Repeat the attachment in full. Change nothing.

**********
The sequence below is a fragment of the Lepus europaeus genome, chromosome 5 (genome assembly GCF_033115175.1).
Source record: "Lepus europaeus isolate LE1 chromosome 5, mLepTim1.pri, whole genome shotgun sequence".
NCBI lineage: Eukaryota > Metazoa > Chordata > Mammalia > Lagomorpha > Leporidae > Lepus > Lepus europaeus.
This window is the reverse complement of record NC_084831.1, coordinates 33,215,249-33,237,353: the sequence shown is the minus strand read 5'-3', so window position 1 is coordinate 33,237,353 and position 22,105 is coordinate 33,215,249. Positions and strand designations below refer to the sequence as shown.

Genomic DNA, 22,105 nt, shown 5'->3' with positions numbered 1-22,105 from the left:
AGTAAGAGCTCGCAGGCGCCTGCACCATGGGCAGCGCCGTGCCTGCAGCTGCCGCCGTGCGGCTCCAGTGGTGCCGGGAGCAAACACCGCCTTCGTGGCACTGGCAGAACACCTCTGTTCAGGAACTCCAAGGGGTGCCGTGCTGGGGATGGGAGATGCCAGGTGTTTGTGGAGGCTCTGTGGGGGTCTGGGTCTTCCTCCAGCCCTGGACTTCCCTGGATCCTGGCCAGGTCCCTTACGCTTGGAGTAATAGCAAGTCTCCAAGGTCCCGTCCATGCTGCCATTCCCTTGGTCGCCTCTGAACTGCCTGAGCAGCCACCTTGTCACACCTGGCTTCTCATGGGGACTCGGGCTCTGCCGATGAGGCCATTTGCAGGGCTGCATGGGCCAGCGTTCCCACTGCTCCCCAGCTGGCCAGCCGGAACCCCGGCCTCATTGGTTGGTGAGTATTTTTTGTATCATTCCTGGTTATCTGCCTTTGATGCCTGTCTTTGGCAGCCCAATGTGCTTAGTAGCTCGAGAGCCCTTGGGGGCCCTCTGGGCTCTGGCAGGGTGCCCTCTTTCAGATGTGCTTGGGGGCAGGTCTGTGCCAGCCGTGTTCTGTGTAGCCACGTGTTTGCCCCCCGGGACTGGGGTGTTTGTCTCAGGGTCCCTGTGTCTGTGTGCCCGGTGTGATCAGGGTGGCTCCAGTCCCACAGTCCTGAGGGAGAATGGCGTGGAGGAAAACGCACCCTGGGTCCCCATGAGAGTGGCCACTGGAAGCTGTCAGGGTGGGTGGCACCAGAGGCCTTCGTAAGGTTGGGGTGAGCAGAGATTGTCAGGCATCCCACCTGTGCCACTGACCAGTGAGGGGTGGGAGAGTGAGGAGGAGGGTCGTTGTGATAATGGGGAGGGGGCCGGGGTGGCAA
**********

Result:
The sequence below is a fragment of the Lepus europaeus genome, chromosome 5 (genome assembly GCF_033115175.1).
Source record: "Lepus europaeus isolate LE1 chromosome 5, mLepTim1.pri, whole genome shotgun sequence".
NCBI lineage: Eukaryota > Metazoa > Chordata > Mammalia > Lagomorpha > Leporidae > Lepus > Lepus europaeus.
This window is the reverse complement of record NC_084831.1, coordinates 33,215,249-33,237,353: the sequence shown is the minus strand read 5'-3', so window position 1 is coordinate 33,237,353 and position 22,105 is coordinate 33,215,249. Positions and strand designations below refer to the sequence as shown.

Genomic DNA, 22,105 nt, shown 5'->3' with positions numbered 1-22,105 from the left:
AGTAAGAGCTCGCAGGCGCCTGCACCATGGGCAGCGCCGTGCCTGCAGCTGCCGCCGTGCGGCTCCAGTGGTGCCGGGAGCAAACACCGCCTTCGTGGCACTGGCAGAACACCTCTGTTCAGGAACTCCAAGGGGTGCCGTGCTGGGGATGGGAGATGCCAGGTGTTTGTGGAGGCTCTGTGGGGGTCTGGGTCTTCCTCCAGCCCTGGACTTCCCTGGATCCTGGCCAGGTCCCTTACGCTTGGAGTAATAGCAAGTCTCCAAGGTCCCGTCCATGCTGCCATTCCCTTGGTCGCCTCTGAACTGCCTGAGCAGCCACCTTGTCACACCTGGCTTCTCATGGGGACTCGGGCTCTGCCGATGAGGCCATTTGCAGGGCTGCATGGGCCAGCGTTCCCACTGCTCCCCAGCTGGCCAGCCGGAACCCCGGCCTCATTGGTTGGTGAGTATTTTTTGTATCATTCCTGGTTATCTGCCTTTGATGCCTGTCTTTGGCAGCCCAATGTGCTTAGTAGCTCGAGAGCCCTTGGGGGCCCTCTGGGCTCTGGCAGGGTGCCCTCTTTCAGATGTGCTTGGGGGCAGGTCTGTGCCAGCCGTGTTCTGTGTAGCCACGTGTTTGCCCCCCGGGACTGGGGTGTTTGTCTCAGGGTCCCTGTGTCTGTGTGCCCGGTGTGATCAGGGTGGCTCCAGTCCCACAGTCCTGAGGGAGAATGGCGTGGAGGAAAACGCACCCTGGGTCCCCATGAGAGTGGCCACTGGAAGCTGTCAGGGTGGGTGGCACCAGAGGCCTTCGTAAGGTTGGGGTGAGCAGAGATTGTCAGGCATCCCACCTGTGCCACTGACCAGTGAGGGGTGGGAGAGTGAGGAGGAGGGTCGTTGTGATAATGGGGAGGGGGCCGGGGTGGCAA